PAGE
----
From feeling in control and succeeding in college, I then got matched to an internship at the University of Maryland. I was excited to be back home in Maryland but didn’t quite expect the uncontrollable stress that would follow the next year. I entered into one of the hardest seasons of my life both personally and professionally. I couldn’t handle things well so I ate my feelings away. I would try to “eat healthy” by packing protein and minimal carbs each day and then be STARVING at night after a 14-hour work day and chow down on a box of sugary cereal as I worked into the night. My body was telling me all day to EAT CARBS but I tried so hard to suppress my hunger feelings and didn’t know what “listening to your body” even meant. I was scared to do that because then I would eat the WHOLE box of donuts. And I did. On more than one occasion. I thought I was supposed to have all of the answers but completely denied the thought that I would occasionally binge eat. Not me, no, I have a degree in nutrition!
In this season I learned the influence stress and emotions can play in one’s diet. Food is meant to be enjoyed! That’s why we were created with the ability to smell and taste and enjoy delicious foods. Making myself follow a rigid eating plan robbed me of that delight and made me want to eat sweet foods even more! Learning how to cope aside from eating my feelings was a key lesson I had to learn.
Fast forward, I graduated and the next week started my first job as a clinical dietitian in a hospital working with adults and starting the neonatal nutrition program. That led to various positions in the company with more opportunities and leadership. I moved to Florida, met the man of my dreams and we just celebrated our five year anniversary!
Somewhere in between moving out on my own and getting married, I lost the desire to watch my food, be stressed about calories and gave myself permission to rest from working out. I began to accept myself for who I was and the way I was. I picked up new hobbies like road biking, rock climbing, hiking, even running (which I previously despised!).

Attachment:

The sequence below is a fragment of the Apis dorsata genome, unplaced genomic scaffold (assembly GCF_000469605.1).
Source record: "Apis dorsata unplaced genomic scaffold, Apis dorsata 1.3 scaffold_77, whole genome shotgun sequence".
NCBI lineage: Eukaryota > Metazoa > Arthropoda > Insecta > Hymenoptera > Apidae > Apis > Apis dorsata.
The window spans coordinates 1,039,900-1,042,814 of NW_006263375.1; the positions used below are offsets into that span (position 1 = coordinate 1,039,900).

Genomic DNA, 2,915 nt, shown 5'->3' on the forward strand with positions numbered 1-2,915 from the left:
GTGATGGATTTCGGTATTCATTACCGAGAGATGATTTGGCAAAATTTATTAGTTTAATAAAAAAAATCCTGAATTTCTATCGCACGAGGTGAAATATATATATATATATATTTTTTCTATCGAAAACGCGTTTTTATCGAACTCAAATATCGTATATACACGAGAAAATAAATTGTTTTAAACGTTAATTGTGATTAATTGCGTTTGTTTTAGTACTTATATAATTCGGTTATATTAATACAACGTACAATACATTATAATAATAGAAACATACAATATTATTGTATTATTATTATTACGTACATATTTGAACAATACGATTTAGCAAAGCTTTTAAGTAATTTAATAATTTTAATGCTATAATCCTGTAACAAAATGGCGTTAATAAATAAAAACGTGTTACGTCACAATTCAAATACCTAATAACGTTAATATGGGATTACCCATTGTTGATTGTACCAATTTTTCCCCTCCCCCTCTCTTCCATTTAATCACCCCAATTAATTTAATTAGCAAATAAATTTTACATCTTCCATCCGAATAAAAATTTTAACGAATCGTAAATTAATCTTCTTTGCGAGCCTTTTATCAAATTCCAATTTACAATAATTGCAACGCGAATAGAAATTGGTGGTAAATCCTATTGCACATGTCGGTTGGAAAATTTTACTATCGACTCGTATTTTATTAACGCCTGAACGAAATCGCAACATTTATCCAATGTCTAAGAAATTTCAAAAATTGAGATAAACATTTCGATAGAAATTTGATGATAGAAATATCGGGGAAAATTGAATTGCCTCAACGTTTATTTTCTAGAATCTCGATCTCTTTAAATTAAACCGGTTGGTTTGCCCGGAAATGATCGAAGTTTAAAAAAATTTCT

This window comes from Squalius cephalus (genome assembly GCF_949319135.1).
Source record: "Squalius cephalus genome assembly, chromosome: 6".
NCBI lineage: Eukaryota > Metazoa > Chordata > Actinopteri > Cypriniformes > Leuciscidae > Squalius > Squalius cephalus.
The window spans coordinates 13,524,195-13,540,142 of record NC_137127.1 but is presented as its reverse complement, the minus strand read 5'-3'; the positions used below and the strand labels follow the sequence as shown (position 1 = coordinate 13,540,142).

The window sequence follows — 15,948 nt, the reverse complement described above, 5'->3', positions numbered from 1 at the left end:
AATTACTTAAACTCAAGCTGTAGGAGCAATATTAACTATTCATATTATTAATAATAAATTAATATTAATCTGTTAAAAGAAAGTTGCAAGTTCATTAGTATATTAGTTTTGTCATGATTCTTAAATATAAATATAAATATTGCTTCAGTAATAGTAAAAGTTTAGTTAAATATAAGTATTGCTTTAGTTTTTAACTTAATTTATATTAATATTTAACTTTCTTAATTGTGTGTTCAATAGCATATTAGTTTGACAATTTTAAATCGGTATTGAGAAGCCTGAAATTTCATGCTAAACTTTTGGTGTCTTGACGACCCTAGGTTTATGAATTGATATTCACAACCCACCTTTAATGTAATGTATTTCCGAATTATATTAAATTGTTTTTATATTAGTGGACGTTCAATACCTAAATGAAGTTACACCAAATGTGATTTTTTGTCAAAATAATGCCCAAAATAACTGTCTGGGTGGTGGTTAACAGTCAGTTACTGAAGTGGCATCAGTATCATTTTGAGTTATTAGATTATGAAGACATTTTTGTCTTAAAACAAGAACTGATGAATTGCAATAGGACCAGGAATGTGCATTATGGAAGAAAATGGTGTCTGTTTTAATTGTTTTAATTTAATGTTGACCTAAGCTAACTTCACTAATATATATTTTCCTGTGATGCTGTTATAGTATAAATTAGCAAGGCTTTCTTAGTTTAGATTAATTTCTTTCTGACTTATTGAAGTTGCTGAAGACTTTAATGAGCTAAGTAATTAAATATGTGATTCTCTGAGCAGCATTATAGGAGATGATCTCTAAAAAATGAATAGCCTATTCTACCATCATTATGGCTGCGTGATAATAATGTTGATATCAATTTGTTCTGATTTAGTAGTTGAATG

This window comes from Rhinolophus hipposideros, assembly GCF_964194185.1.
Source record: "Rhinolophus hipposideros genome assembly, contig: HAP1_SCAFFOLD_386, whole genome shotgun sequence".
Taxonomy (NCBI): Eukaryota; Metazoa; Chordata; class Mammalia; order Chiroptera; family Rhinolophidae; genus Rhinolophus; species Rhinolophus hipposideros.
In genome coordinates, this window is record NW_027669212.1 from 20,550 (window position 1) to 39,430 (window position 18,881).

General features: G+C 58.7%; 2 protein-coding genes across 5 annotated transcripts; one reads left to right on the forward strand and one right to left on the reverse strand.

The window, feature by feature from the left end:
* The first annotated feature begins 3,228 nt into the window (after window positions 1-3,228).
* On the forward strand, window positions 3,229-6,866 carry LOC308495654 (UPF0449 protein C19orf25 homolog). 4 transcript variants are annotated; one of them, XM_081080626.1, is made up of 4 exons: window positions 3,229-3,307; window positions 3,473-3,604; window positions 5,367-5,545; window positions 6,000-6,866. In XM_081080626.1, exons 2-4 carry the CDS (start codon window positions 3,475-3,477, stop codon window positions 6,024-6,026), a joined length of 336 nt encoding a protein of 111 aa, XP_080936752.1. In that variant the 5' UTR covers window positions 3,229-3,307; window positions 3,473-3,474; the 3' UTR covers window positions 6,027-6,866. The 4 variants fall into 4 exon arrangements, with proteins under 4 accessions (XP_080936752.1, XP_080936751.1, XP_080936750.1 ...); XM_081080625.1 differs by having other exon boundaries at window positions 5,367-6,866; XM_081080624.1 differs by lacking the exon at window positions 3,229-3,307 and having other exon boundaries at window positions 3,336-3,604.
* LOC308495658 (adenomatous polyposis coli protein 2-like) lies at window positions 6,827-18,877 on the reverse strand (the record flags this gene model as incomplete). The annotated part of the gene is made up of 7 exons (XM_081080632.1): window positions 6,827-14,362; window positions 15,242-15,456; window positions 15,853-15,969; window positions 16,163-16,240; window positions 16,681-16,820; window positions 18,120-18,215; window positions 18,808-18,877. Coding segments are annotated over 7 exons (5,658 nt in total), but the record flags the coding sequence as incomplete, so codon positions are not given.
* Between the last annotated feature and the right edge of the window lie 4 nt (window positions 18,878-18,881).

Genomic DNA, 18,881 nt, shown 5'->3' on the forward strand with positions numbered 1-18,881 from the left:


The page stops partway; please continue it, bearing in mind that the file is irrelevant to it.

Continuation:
Life is too short to be preoccupied with counting calories. Two kids later, I now am healthier than I have ever been. I hardly think of food and feel more comfortable in my skin than ever before. I naturally eat every 3-4 hours simply because I get hungry and aim to have a balanced snack. If I’m not hungry for a snack, I wait. If I am starving, then I eat what my body needs! I LOVE desserts and good wine and weekend parties with friends and family. I have come to love working out (and actually treasure that time) as it used to be a dreaded chore most days. “Food freedom” and having peace with all foods (vs. restricting) is a REAL thing!
All that to say, I am grateful for the Intuitive Eating and Mindful Eating and Anti-Diet movements that are sweeping across America. Too many people (like me!) have been caught in the restrictive cycle and unhealthy mindset when it comes to food. That is no way to live!
Yes, there are healthy and nutritious options that we can and should be fueling our bodies with but food is also meant to be enjoyed and stress free. Knowledge has impact. Learning the truth and science behind how to fuel your body well will not only empower you but also give you the tools you need to reach your health goals.